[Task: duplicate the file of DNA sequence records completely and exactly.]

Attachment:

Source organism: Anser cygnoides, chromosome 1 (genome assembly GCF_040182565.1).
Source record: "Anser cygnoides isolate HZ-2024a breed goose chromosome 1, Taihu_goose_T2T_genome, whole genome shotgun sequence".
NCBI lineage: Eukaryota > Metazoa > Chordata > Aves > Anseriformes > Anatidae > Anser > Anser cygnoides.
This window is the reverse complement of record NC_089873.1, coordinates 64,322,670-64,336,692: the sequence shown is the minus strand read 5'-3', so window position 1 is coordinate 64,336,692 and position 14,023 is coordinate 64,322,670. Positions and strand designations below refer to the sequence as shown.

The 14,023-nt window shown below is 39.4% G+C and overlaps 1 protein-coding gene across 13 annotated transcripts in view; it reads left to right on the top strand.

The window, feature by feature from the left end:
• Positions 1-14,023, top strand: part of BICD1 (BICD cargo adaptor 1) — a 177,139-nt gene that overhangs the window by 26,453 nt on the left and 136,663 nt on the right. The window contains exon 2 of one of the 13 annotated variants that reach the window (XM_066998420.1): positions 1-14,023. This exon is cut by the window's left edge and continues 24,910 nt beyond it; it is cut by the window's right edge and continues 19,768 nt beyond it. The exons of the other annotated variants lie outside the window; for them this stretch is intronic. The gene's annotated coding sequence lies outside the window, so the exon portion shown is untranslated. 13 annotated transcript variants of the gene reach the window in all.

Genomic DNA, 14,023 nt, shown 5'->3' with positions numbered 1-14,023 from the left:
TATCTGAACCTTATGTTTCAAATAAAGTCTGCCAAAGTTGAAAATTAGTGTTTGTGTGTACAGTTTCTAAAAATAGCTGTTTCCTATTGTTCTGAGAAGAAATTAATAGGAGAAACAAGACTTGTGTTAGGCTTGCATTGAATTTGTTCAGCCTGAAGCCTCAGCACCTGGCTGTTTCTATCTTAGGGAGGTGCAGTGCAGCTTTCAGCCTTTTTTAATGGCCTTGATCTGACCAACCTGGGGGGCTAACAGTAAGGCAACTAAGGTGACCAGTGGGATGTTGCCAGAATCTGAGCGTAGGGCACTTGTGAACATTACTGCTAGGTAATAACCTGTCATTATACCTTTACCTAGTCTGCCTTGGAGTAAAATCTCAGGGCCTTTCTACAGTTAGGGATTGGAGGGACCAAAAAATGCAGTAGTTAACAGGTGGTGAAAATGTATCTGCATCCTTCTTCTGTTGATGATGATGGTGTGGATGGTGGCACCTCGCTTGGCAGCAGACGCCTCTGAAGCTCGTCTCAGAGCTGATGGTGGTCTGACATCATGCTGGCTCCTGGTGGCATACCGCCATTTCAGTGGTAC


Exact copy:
Source organism: Anser cygnoides, chromosome 1 (genome assembly GCF_040182565.1).
Source record: "Anser cygnoides isolate HZ-2024a breed goose chromosome 1, Taihu_goose_T2T_genome, whole genome shotgun sequence".
NCBI lineage: Eukaryota > Metazoa > Chordata > Aves > Anseriformes > Anatidae > Anser > Anser cygnoides.
This window is the reverse complement of record NC_089873.1, coordinates 64,322,670-64,336,692: the sequence shown is the minus strand read 5'-3', so window position 1 is coordinate 64,336,692 and position 14,023 is coordinate 64,322,670. Positions and strand designations below refer to the sequence as shown.

The 14,023-nt window shown below is 39.4% G+C and overlaps 1 protein-coding gene across 13 annotated transcripts in view; it reads left to right on the top strand.

The window, feature by feature from the left end:
• Positions 1-14,023, top strand: part of BICD1 (BICD cargo adaptor 1) — a 177,139-nt gene that overhangs the window by 26,453 nt on the left and 136,663 nt on the right. The window contains exon 2 of one of the 13 annotated variants that reach the window (XM_066998420.1): positions 1-14,023. This exon is cut by the window's left edge and continues 24,910 nt beyond it; it is cut by the window's right edge and continues 19,768 nt beyond it. The exons of the other annotated variants lie outside the window; for them this stretch is intronic. The gene's annotated coding sequence lies outside the window, so the exon portion shown is untranslated. 13 annotated transcript variants of the gene reach the window in all.

Genomic DNA, 14,023 nt, shown 5'->3' with positions numbered 1-14,023 from the left:
TATCTGAACCTTATGTTTCAAATAAAGTCTGCCAAAGTTGAAAATTAGTGTTTGTGTGTACAGTTTCTAAAAATAGCTGTTTCCTATTGTTCTGAGAAGAAATTAATAGGAGAAACAAGACTTGTGTTAGGCTTGCATTGAATTTGTTCAGCCTGAAGCCTCAGCACCTGGCTGTTTCTATCTTAGGGAGGTGCAGTGCAGCTTTCAGCCTTTTTTAATGGCCTTGATCTGACCAACCTGGGGGGCTAACAGTAAGGCAACTAAGGTGACCAGTGGGATGTTGCCAGAATCTGAGCGTAGGGCACTTGTGAACATTACTGCTAGGTAATAACCTGTCATTATACCTTTACCTAGTCTGCCTTGGAGTAAAATCTCAGGGCCTTTCTACAGTTAGGGATTGGAGGGACCAAAAAATGCAGTAGTTAACAGGTGGTGAAAATGTATCTGCATCCTTCTTCTGTTGATGATGATGGTGTGGATGGTGGCACCTCGCTTGGCAGCAGACGCCTCTGAAGCTCGTCTCAGAGCTGATGGTGGTCTGACATCATGCTGGCTCCTGGTGGCATACCGCCATTTCAGTGGTAC